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Illegal Guiding Service Busted in Zion National Park


Canyoneering in Zion National Park is highly popular and one of the hardest permits to snag. A Utah man recently was convicted of running an illegal guiding service in the park's backcountry. NPS photo by Caitlin Ceci.

Despite being warned about running an illegal guiding service in Zion National Park, a Utah man continued to do just that. Last month he paid the price when he was convicted for doing so.

Zion Superintendent Jock Whitworth says Dennis Fisher, of Spanish Fork, Utah, pled guilty on August 17 in St. George Magistrate Court to conducting an illegal guiding service within the boundaries of the park. For several years, Mr. Fisher and his company, TPC Sports, had advertised illegal guided canyoneering trips in the park’s backcountry, according to the superintendent, who also said Mr. Fisher had been previously contacted by park rangers regarding his illegal operation.

An operation culminating in two undercover park rangers participating in one of Mr. Fisher’s trips through Mystery Canyon on July 25, 2009, led to the criminal charges. As a result of his conviction, Mr. Fisher was fined $1000 and banned from entering Zion National Park for two years, the superintendent said.

Permitted commercial operations are allowed for interpretive purposes on a limited number of Zion Canyon’s developed trails, but are not permitted through most of the park’s backcountry, including all canyoneering routes. A permit must be obtained prior to any commercial use of park trails. To obtain a commercial permit or for more information about commercial regulations in Zion National Park, call 435-772-7823 or visit the park's website:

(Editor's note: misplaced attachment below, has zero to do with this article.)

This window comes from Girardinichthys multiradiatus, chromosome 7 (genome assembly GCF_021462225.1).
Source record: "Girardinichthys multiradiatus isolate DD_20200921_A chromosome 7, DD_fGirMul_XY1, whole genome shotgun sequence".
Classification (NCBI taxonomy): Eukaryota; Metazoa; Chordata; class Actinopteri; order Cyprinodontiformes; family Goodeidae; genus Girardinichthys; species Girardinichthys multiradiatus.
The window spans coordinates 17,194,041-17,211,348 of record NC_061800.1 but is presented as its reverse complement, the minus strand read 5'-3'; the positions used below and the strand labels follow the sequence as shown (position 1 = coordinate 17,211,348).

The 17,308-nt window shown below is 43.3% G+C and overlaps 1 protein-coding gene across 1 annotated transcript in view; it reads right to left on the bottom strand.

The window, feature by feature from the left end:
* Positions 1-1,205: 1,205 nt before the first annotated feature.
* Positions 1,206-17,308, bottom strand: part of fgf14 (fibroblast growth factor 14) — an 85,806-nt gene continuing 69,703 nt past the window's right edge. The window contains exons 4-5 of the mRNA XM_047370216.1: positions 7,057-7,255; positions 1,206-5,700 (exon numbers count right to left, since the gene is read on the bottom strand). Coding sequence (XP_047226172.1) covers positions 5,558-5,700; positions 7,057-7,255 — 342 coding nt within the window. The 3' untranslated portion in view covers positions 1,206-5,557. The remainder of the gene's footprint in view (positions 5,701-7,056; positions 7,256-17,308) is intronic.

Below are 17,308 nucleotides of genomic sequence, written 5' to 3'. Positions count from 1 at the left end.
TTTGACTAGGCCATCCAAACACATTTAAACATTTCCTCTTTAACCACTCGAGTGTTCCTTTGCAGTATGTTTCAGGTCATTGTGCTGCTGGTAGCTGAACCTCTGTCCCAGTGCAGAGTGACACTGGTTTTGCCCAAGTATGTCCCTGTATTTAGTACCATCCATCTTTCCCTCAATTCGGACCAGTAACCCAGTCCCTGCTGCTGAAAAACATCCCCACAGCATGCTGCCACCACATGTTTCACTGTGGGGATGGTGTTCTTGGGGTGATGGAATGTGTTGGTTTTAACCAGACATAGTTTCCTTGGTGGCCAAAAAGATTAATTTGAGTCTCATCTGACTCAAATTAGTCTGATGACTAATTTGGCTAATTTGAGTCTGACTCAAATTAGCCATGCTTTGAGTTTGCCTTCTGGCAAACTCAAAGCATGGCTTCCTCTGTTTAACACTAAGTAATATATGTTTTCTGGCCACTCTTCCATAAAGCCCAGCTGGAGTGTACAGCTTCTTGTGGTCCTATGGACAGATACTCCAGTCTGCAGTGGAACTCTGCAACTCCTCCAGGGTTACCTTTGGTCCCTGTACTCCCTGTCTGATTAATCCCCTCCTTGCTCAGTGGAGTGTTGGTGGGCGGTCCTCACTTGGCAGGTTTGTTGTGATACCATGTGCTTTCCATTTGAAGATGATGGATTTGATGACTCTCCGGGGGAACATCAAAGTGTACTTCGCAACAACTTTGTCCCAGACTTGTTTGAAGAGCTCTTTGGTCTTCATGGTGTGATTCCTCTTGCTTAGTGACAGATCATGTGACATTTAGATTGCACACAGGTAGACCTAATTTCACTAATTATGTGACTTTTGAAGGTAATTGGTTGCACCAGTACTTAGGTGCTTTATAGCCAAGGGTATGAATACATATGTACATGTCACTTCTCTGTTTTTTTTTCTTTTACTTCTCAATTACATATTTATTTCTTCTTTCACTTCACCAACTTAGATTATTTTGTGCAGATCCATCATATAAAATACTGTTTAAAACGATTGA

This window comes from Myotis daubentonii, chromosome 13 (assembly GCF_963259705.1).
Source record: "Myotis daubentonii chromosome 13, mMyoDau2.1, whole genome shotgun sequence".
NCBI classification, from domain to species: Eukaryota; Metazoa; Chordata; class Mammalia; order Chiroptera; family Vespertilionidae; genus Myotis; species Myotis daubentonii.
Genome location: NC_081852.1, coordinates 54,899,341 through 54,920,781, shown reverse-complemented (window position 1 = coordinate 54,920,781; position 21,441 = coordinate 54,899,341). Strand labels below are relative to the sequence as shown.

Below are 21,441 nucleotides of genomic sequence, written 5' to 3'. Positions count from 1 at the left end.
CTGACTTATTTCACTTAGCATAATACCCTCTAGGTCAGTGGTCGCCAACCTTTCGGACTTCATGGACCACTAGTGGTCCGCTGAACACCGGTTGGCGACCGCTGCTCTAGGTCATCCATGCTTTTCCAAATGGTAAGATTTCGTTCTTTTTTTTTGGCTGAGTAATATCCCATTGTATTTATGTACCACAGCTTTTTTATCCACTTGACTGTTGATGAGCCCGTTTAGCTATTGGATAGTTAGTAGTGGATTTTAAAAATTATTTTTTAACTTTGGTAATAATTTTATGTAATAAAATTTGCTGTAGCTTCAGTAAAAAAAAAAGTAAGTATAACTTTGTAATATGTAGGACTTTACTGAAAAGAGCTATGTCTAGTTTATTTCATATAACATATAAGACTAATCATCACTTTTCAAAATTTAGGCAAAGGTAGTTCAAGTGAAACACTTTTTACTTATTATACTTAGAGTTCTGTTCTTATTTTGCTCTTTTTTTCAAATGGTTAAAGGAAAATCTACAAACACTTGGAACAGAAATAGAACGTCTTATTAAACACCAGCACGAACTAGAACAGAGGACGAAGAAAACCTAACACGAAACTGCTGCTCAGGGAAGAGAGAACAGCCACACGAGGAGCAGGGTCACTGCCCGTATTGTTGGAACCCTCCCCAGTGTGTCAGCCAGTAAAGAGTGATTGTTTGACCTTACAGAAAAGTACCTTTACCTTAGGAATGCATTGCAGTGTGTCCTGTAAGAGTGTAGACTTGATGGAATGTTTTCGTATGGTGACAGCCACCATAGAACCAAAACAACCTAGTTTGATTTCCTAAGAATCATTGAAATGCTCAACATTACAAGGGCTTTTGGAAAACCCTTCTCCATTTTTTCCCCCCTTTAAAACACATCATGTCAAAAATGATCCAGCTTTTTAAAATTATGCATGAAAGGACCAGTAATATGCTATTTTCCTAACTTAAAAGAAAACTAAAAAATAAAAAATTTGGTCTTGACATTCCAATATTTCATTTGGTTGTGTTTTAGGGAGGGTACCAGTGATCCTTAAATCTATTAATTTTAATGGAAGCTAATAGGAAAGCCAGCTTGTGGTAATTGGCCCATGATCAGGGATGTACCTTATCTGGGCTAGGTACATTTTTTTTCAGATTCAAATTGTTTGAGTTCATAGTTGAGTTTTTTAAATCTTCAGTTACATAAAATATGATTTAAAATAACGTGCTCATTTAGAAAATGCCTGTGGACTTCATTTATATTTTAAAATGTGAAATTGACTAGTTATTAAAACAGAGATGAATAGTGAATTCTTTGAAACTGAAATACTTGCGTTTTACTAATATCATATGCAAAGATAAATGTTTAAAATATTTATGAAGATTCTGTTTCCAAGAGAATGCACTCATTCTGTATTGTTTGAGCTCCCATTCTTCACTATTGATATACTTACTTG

What's the rationale for not allowing any guiding services in the park? The only reason I can think of is the liability of inexperienced people in places they shouldn't be. Are there others? I'm assuming so, but just can't think of them right now. Thanks in advance!

We're looking into that, Marshall. Stay tuned.

I just took a very quick look at Zion's management plan. There is a section on page 26 that explains their rationale, basically some folks think that permitted outfitting will increase overcrowding (it won't if they stipulate when and where guides can operate) and displace non-guided users (again, it won't if they stipulate when and where guides can operate). They also allude to managing the park as wilderness and that's great, but by itself that is not a reason to prohibit commercial guides from operating in the park.

Again, I spent about 30 seconds looking at the plan, but that is how it appears to me.


Currently, guided hiking or climbing activities in
the park are not permitted. NPS staff-led activities
include visitor center and evening programs,
and ranger-led hikes. Some visitors and guiding
organizations have requested that guided activities
be allowed in Zion, believing these operations
will enhance many visitors’ experience,
reduce potential impacts, and help prevent accidents.
Other people believe that guided activities
should not be permitted, arguing that these
operations will increase use in already overcrowded
areas and displace or impact
nonguided users. Many questions exist regarding
what guided services (e.g., guided hiking,